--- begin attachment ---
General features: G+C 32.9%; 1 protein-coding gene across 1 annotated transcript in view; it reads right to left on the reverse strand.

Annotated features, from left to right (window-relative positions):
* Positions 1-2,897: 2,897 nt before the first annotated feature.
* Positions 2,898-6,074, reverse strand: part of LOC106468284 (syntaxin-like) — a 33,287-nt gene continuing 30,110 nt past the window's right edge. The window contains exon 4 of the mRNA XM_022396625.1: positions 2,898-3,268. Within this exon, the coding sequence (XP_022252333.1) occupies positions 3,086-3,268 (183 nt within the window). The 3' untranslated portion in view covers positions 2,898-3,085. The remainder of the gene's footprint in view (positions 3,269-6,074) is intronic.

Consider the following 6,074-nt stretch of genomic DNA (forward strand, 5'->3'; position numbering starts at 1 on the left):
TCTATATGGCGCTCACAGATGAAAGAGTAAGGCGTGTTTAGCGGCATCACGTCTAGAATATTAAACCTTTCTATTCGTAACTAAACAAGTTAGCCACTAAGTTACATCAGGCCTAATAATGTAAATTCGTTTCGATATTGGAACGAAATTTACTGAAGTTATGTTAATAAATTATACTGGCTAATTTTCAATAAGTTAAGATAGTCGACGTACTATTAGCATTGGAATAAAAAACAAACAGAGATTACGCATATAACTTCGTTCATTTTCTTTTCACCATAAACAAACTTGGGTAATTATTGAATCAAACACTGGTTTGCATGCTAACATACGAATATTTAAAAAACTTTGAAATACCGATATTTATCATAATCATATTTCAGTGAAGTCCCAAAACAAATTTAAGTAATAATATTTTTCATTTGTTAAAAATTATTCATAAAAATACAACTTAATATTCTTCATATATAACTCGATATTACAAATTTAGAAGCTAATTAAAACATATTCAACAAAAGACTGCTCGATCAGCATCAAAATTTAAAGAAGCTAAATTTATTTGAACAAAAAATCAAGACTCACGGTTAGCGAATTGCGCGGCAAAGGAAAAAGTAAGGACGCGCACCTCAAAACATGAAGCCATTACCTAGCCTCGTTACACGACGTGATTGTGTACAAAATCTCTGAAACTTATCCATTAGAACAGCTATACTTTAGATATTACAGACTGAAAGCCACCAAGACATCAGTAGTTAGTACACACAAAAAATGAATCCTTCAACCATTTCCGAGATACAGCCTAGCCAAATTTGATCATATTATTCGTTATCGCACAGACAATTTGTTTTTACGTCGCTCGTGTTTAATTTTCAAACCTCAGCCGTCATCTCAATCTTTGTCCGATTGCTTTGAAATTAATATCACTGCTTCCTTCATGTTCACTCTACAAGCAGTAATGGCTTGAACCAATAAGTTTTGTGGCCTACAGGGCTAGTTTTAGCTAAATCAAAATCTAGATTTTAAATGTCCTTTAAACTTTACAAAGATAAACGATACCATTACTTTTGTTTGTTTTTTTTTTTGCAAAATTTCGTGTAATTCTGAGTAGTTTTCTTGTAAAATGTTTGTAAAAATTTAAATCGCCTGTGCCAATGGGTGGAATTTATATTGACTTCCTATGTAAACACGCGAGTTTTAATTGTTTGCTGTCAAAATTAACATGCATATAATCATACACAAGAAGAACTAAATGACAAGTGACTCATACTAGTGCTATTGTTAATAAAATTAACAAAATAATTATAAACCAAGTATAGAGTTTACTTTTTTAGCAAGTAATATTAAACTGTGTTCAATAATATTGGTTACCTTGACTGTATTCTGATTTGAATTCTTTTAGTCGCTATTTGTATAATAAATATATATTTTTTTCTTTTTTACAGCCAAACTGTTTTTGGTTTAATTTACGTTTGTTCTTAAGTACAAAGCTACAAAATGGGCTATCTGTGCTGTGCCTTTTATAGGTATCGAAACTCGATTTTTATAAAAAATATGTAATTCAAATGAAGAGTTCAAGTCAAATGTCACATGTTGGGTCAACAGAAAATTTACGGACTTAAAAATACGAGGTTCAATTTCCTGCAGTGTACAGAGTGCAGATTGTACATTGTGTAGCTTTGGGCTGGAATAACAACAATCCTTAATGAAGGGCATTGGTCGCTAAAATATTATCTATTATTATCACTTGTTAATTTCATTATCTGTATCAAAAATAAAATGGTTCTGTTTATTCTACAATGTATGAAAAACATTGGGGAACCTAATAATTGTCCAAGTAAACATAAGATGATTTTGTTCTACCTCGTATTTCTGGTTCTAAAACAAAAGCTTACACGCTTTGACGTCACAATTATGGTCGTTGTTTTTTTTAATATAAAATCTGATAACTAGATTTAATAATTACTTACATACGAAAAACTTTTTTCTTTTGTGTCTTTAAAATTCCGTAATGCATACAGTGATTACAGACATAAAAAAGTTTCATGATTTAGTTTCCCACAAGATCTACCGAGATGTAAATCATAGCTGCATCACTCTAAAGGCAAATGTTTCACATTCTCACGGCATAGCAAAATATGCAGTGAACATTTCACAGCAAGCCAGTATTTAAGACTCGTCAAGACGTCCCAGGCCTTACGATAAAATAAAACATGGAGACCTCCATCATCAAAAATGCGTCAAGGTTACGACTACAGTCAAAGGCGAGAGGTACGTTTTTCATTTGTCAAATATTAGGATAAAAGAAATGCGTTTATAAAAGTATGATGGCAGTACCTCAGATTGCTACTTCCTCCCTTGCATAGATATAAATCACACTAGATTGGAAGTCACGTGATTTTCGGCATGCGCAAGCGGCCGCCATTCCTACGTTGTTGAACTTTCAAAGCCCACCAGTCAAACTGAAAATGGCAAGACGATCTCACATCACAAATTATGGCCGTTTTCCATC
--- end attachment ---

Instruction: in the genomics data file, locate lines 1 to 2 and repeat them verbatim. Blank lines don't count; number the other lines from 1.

General features: G+C 32.9%; 1 protein-coding gene across 1 annotated transcript in view; it reads right to left on the reverse strand.

Annotated features, from left to right (window-relative positions):